He then went on to go through a number of other measures which were either stolen from the Conservatives or attempts at imitating them, before getting on to the things that were not mentioned in the Budget statement:

Continue reading "George Osborne gives a tour-de-force on day two of the Commons Budget debate" »

6 Jan 2010 06:37:37

Not a single Labour backbencher yesterday spoke in favour of the "load of nonsense" that is the Government's flagship Fiscal Responsibility Bill

The debate on the Second Reading of the Government's FIscal Responsibility Bill - the one which would put a duty on the Government to halve the budget deficit into legislation - was far shorter than it normally would have been due to a series of statements at the beginning of business.

It was not until 6.26pm that Shadow Chancellor George Osborne got to his feet to speak in opposition to the Bill:

George Osborne Commons "Although this piece of legislation consists of only six short clauses, it must be the biggest load of nonsense that this Government have had the audacity to present to Parliament in this Session. Quite frankly, I do not think the Bill is the idea of the Chancellor of the Exchequer or any of his Treasury Ministers, or indeed of any official in the Treasury. It was dreamt up by the Schools Secretary and the Prime Minister when they were trying to think of something to say on the “Andrew Marr Show” on the eve of the Labour conference, so now we all have to go through the rigmarole of debating it in Parliament. The Bill was a completely feeble stunt."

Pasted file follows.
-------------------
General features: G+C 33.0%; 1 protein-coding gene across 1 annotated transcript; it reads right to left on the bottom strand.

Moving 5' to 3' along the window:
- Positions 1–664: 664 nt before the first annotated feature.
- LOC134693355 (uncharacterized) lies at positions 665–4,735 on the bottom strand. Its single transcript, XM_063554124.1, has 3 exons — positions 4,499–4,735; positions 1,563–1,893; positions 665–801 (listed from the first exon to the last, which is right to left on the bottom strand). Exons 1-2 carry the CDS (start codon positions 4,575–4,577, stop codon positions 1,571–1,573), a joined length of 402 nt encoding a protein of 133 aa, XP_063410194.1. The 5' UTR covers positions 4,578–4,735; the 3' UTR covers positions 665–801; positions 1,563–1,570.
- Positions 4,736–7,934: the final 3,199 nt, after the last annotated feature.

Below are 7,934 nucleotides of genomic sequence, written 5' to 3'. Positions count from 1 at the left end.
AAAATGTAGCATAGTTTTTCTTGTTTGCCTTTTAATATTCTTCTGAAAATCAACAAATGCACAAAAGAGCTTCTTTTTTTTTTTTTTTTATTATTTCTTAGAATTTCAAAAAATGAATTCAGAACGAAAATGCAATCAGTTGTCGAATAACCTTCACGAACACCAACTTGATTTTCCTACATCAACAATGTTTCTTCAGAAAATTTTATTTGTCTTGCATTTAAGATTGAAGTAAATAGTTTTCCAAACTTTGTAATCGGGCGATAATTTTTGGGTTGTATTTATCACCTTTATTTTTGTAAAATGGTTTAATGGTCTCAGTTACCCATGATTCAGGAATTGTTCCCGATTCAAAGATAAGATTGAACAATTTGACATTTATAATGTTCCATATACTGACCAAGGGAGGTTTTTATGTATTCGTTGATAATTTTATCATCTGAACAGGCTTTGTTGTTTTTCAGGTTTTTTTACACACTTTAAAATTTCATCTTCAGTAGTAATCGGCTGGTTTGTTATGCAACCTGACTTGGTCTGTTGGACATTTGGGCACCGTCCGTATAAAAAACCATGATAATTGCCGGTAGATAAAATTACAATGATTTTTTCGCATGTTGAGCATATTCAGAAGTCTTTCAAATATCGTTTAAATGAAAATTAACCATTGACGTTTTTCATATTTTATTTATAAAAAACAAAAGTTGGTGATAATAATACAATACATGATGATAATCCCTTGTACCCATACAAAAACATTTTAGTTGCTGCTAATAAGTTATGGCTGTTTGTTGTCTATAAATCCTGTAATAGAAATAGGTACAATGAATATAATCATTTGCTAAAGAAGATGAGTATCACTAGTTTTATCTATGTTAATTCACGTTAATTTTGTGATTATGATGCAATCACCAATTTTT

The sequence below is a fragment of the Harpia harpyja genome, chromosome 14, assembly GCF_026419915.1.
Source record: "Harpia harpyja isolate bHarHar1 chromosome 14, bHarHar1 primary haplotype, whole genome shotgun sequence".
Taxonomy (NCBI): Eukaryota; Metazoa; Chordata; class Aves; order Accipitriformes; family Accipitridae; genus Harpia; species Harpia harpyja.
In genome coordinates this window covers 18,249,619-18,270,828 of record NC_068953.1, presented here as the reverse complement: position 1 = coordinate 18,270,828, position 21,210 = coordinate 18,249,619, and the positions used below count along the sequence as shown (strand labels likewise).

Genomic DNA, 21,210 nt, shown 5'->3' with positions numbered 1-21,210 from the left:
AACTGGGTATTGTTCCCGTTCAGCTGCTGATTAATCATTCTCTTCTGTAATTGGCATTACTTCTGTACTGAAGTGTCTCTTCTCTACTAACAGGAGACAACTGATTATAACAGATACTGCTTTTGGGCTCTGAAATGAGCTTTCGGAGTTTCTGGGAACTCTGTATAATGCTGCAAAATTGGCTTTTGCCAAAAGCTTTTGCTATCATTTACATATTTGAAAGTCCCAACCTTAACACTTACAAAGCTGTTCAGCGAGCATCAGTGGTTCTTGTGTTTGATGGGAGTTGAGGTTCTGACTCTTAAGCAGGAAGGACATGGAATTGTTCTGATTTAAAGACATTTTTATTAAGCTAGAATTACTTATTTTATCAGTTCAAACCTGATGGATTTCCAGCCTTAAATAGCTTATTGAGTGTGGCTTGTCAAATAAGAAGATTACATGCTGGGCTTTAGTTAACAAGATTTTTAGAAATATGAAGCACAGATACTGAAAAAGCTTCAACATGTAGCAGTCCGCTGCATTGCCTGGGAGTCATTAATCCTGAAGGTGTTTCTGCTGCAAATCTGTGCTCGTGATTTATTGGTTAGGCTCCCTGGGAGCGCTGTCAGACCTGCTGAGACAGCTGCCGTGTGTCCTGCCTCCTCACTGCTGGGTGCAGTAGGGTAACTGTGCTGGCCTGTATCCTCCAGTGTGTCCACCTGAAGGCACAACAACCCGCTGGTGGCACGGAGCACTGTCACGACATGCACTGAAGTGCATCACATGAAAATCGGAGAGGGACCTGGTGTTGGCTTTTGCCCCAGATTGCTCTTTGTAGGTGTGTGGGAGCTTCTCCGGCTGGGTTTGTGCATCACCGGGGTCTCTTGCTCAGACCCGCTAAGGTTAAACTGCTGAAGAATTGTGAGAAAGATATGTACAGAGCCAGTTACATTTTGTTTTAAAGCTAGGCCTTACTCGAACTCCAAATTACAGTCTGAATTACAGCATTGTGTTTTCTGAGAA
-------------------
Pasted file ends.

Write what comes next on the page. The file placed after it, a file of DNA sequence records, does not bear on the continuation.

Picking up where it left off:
Yet over the following three hours, not one Labour backbencher was moved to deliver a speech in favour of the BIll, as shadow Treasury spokesman David Gauke noted in his summing up:

GAUKE DAVID "This has been a somewhat curious debate. I do not know whether there has been a precedent for such a Bill. The Bill was at the heart of the Prime Minister’s party conference speech in 2009; it was the flagship economic Bill in the Queen’s Speech; and it is the centrepiece of the Government’s economic strategy to reduce the deficit. However, I wonder whether we have ever had such a Bill, because it has attracted not a single voice of support from Back Benchers on Second Reading.

"I suppose that the Government might have hoped that in a time of crisis the country would unite around them as they set out to address the problem, but as it happens the Bill has managed to unite the House in opposition. The fact is that we have had only two contributions from Labour Back Benchers in the debate. I do not know where the rest of the parliamentary Labour party are tonight—they may be plotting, once again, if the rumours that have been reported this evening are true—but not one Labour Back Bencher could be prevailed upon to speak in support of the Bill."

All in all, yet more evidence of Labour MPs having already given up the ghost. Indeed, the only backbench Labour MPs to give speeches were Frank Field and Katy Clark, who explained why they were not supporting their Government's Bill.